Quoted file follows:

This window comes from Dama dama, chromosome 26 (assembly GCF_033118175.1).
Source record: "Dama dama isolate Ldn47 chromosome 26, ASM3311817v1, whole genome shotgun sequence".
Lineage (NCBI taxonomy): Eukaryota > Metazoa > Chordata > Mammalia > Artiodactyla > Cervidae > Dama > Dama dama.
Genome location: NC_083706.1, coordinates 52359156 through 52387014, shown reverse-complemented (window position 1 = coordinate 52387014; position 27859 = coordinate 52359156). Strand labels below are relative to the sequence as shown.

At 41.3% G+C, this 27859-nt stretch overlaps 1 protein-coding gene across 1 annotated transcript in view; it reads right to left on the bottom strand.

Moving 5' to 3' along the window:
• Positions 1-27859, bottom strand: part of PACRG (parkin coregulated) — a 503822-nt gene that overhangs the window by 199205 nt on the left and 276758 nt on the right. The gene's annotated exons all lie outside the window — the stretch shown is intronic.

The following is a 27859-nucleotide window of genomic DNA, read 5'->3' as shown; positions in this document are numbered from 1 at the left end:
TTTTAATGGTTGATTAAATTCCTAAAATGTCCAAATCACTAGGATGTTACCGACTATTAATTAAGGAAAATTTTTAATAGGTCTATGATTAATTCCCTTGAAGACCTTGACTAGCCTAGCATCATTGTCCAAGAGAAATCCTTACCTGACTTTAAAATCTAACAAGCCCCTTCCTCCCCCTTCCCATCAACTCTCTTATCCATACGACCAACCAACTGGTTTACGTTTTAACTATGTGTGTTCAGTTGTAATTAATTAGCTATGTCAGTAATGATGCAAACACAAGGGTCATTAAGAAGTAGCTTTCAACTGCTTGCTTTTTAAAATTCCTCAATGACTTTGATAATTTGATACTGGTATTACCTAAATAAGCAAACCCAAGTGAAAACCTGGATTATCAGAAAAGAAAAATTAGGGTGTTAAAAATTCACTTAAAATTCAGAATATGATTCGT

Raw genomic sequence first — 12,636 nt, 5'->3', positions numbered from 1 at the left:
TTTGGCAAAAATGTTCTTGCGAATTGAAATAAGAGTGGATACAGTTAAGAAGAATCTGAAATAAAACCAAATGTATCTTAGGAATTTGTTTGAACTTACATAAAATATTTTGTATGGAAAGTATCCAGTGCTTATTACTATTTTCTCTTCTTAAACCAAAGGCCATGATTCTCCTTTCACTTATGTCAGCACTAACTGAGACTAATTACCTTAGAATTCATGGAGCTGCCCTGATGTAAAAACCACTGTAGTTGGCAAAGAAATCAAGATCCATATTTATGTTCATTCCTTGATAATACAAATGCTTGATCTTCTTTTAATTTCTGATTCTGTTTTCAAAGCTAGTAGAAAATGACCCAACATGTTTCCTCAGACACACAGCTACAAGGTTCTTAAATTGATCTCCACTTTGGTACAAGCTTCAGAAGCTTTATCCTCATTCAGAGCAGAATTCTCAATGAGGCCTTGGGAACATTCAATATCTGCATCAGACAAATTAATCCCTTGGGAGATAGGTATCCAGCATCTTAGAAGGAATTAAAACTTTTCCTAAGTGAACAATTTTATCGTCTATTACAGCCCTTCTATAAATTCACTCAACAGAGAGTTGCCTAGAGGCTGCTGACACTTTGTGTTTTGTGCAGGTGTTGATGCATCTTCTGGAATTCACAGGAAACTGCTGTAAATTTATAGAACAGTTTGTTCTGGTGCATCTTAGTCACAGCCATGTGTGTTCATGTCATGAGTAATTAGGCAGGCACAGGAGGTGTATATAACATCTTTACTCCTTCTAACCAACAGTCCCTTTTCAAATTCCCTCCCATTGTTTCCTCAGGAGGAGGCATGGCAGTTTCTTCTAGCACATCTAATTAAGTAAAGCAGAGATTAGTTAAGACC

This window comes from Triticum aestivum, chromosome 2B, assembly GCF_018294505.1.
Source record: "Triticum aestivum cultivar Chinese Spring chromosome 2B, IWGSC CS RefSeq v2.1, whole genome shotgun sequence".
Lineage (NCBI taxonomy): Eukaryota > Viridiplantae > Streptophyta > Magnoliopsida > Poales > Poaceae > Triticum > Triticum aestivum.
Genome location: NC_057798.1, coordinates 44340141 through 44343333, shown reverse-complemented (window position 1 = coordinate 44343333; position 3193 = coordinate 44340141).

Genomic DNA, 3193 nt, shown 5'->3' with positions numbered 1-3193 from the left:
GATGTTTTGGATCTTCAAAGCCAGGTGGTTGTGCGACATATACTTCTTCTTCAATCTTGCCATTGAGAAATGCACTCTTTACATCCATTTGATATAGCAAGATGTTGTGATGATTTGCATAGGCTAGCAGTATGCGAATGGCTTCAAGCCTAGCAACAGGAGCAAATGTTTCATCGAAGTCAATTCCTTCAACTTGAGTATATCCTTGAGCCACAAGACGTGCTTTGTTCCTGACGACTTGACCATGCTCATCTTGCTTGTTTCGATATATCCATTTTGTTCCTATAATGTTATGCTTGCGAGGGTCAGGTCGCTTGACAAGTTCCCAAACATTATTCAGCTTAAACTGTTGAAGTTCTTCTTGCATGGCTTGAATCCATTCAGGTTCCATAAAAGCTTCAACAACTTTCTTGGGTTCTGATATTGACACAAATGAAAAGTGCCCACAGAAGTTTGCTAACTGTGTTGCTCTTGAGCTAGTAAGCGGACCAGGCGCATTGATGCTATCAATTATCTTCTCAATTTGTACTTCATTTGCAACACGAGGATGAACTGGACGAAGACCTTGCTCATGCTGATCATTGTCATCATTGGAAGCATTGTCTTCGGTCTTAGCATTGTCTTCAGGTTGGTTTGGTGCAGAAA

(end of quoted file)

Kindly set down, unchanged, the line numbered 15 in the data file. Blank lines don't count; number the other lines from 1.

Genome location: NC_057798.1, coordinates 44340141 through 44343333, shown reverse-complemented (window position 1 = coordinate 44343333; position 3193 = coordinate 44340141).